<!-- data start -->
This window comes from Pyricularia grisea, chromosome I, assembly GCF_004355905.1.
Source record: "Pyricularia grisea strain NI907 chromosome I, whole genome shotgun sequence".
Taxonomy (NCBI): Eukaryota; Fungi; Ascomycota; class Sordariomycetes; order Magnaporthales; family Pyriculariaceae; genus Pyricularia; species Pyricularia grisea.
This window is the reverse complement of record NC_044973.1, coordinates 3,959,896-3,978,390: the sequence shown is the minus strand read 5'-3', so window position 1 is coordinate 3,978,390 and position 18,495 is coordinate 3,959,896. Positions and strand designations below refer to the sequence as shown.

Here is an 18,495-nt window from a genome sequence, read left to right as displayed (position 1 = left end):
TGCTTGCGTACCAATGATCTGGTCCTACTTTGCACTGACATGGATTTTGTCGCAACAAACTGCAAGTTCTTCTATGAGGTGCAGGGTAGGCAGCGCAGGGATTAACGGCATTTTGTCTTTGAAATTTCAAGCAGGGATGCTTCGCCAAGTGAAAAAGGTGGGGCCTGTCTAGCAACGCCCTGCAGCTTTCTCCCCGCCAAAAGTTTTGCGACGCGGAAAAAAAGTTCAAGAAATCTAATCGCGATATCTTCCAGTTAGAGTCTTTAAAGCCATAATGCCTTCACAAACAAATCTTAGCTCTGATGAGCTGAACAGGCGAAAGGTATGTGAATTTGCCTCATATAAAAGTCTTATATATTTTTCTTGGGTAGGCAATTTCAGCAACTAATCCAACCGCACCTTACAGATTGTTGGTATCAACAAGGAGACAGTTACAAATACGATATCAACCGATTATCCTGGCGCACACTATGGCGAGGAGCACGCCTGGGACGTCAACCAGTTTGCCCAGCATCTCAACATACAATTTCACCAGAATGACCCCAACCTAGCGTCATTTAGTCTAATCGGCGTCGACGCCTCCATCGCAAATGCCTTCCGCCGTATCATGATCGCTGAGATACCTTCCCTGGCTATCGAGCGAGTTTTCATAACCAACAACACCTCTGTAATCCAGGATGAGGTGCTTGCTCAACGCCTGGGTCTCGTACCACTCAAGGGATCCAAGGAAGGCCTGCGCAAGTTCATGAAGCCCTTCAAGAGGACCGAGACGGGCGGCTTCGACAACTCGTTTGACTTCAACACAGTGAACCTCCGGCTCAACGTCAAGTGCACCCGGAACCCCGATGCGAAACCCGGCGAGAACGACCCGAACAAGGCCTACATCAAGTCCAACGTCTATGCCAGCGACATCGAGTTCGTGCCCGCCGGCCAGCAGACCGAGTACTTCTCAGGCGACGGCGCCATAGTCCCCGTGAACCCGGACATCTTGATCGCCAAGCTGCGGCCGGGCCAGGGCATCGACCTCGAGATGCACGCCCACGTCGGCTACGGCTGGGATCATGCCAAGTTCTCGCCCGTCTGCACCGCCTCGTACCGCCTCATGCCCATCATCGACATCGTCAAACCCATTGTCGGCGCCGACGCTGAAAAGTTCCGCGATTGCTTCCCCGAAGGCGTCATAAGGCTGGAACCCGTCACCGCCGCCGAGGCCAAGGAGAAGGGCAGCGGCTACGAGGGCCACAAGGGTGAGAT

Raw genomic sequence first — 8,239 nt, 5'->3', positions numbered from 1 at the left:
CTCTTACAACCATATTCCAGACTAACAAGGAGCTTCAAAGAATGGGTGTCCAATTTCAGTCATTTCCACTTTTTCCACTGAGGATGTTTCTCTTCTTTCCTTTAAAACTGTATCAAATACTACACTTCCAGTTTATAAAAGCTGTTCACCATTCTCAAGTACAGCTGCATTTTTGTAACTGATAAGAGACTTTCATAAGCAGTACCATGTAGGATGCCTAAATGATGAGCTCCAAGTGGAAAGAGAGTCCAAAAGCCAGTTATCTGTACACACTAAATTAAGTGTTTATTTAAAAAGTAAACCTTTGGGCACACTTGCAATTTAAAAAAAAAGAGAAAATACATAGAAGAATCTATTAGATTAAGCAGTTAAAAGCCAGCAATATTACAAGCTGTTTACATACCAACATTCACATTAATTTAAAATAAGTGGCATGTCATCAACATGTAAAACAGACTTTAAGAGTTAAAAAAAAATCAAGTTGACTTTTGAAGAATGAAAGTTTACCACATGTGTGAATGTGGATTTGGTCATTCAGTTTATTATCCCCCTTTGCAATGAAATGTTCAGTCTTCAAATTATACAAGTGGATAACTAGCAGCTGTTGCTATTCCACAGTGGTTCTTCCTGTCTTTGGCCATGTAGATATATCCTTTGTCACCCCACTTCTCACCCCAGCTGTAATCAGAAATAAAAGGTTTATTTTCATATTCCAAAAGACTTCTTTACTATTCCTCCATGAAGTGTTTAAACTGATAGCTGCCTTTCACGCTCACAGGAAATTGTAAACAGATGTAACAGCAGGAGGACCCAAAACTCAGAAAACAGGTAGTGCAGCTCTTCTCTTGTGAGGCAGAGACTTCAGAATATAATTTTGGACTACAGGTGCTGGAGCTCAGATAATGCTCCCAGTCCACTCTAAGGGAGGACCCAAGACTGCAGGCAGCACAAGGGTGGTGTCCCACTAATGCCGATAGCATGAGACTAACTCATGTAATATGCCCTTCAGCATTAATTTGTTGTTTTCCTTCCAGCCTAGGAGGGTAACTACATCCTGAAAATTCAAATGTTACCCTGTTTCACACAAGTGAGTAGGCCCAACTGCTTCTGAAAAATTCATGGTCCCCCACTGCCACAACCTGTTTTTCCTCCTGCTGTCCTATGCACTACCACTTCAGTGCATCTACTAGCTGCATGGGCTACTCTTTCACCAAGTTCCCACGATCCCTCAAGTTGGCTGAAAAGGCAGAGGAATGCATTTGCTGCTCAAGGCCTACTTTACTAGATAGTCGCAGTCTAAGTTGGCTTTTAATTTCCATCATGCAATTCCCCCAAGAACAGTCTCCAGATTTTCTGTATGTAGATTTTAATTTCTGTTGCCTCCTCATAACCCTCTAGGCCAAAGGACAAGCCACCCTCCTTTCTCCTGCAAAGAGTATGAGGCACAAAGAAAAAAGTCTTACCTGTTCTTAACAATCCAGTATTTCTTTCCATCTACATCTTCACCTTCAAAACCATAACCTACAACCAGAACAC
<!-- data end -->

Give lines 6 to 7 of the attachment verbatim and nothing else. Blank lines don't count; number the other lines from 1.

TGCTTGCGTACCAATGATCTGGTCCTACTTTGCACTGACATGGATTTTGTCGCAACAAACTGCAAGTTCTTCTATGAGGTGCAGGGTAGGCAGCGCAGGGATTAACGGCATTTTGTCTTTGAAATTTCAAGCAGGGATGCTTCGCCAAGTGAAAAAGGTGGGGCCTGTCTAGCAACGCCCTGCAGCTTTCTCCCCGCCAAAAGTTTTGCGACGCGGAAAAAAAGTTCAAGAAATCTAATCGCGATATCTTCCAGTTAGAGTCTTTAAAGCCATAATGCCTTCACAAACAAATCTTAGCTCTGATGAGCTGAACAGGCGAAAGGTATGTGAATTTGCCTCATATAAAAGTCTTATATATTTTTCTTGGGTAGGCAATTTCAGCAACTAATCCAACCGCACCTTACAGATTGTTGGTATCAACAAGGAGACAGTTACAAATACGATATCAACCGATTATCCTGGCGCACACTATGGCGAGGAGCACGCCTGGGACGTCAACCAGTTTGCCCAGCATCTCAACATACAATTTCACCAGAATGACCCCAACCTAGCGTCATTTAGTCTAATCGGCGTCGACGCCTCCATCGCAAATGCCTTCCGCCGTATCATGATCGCTGAGATACCTTCCCTGGCTATCGAGCGAGTTTTCATAACCAACAACACCTCTGTAATCCAGGATGAGGTGCTTGCTCAACGCCTGGGTCTCGTACCACTCAAGGGATCCAAGGAAGGCCTGCGCAAGTTCATGAAGCCCTTCAAGAGGACCGAGACGGGCGGCTTCGACAACTCGTTTGACTTCAACACAGTGAACCTCCGGCTCAACGTCAAGTGCACCCGGAACCCCGATGCGAAACCCGGCGAGAACGACCCGAACAAGGCCTACATCAAGTCCAACGTCTATGCCAGCGACATCGAGTTCGTGCCCGCCGGCCAGCAGACCGAGTACTTCTCAGGCGACGGCGCCATAGTCCCCGTGAACCCGGACATCTTGATCGCCAAGCTGCGGCCGGGCCAGGGCATCGACCTCGAGATGCACGCCCACGTCGGCTACGGCTGGGATCATGCCAAGTTCTCGCCCGTCTGCACCGCCTCGTACCGCCTCATGCCCATCATCGACATCGTCAAACCCATTGTCGGCGCCGACGCTGAAAAGTTCCGCGATTGCTTCCCCGAAGGCGTCATAAGGCTGGAACCCGTCACCGCCGCCGAGGCCAAGGAGAAGGGCAGCGGCTACGAGGGCCACAAGGGTGAGAT

Raw genomic sequence first — 8,239 nt, 5'->3', positions numbered from 1 at the left: